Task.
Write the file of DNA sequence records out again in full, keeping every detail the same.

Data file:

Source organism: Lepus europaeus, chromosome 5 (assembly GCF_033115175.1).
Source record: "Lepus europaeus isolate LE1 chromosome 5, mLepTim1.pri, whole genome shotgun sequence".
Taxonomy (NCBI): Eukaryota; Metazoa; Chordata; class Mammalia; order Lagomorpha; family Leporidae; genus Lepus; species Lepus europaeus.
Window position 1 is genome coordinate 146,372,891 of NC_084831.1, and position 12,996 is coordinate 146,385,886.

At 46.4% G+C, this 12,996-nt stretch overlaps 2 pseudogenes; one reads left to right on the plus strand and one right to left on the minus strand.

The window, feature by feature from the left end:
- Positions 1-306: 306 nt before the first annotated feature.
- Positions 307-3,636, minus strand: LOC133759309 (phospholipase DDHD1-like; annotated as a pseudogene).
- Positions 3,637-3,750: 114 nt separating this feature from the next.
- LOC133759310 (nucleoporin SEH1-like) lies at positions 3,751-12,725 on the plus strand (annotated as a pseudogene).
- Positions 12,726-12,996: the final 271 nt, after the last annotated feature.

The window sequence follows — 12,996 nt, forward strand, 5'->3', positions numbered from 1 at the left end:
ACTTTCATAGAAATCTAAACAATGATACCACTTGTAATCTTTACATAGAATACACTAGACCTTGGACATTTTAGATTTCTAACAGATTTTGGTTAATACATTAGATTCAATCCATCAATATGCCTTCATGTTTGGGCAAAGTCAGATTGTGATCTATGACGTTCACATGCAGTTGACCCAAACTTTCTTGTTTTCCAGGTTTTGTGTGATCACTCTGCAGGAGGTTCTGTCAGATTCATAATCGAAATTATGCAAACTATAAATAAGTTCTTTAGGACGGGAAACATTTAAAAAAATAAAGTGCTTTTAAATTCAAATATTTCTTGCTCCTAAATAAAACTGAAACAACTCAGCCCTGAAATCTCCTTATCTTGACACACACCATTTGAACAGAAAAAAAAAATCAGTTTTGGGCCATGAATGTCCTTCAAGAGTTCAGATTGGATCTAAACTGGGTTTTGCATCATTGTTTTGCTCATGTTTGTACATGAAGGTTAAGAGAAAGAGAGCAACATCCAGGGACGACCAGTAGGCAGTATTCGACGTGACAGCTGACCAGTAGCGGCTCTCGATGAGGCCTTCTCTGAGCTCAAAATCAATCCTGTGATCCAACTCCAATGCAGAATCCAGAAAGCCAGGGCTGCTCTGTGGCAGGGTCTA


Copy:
Source organism: Lepus europaeus, chromosome 5 (assembly GCF_033115175.1).
Source record: "Lepus europaeus isolate LE1 chromosome 5, mLepTim1.pri, whole genome shotgun sequence".
Taxonomy (NCBI): Eukaryota; Metazoa; Chordata; class Mammalia; order Lagomorpha; family Leporidae; genus Lepus; species Lepus europaeus.
Window position 1 is genome coordinate 146,372,891 of NC_084831.1, and position 12,996 is coordinate 146,385,886.

At 46.4% G+C, this 12,996-nt stretch overlaps 2 pseudogenes; one reads left to right on the plus strand and one right to left on the minus strand.

The window, feature by feature from the left end:
- Positions 1-306: 306 nt before the first annotated feature.
- Positions 307-3,636, minus strand: LOC133759309 (phospholipase DDHD1-like; annotated as a pseudogene).
- Positions 3,637-3,750: 114 nt separating this feature from the next.
- LOC133759310 (nucleoporin SEH1-like) lies at positions 3,751-12,725 on the plus strand (annotated as a pseudogene).
- Positions 12,726-12,996: the final 271 nt, after the last annotated feature.

The window sequence follows — 12,996 nt, forward strand, 5'->3', positions numbered from 1 at the left end:
ACTTTCATAGAAATCTAAACAATGATACCACTTGTAATCTTTACATAGAATACACTAGACCTTGGACATTTTAGATTTCTAACAGATTTTGGTTAATACATTAGATTCAATCCATCAATATGCCTTCATGTTTGGGCAAAGTCAGATTGTGATCTATGACGTTCACATGCAGTTGACCCAAACTTTCTTGTTTTCCAGGTTTTGTGTGATCACTCTGCAGGAGGTTCTGTCAGATTCATAATCGAAATTATGCAAACTATAAATAAGTTCTTTAGGACGGGAAACATTTAAAAAAATAAAGTGCTTTTAAATTCAAATATTTCTTGCTCCTAAATAAAACTGAAACAACTCAGCCCTGAAATCTCCTTATCTTGACACACACCATTTGAACAGAAAAAAAAAATCAGTTTTGGGCCATGAATGTCCTTCAAGAGTTCAGATTGGATCTAAACTGGGTTTTGCATCATTGTTTTGCTCATGTTTGTACATGAAGGTTAAGAGAAAGAGAGCAACATCCAGGGACGACCAGTAGGCAGTATTCGACGTGACAGCTGACCAGTAGCGGCTCTCGATGAGGCCTTCTCTGAGCTCAAAATCAATCCTGTGATCCAACTCCAATGCAGAATCCAGAAAGCCAGGGCTGCTCTGTGGCAGGGTCTA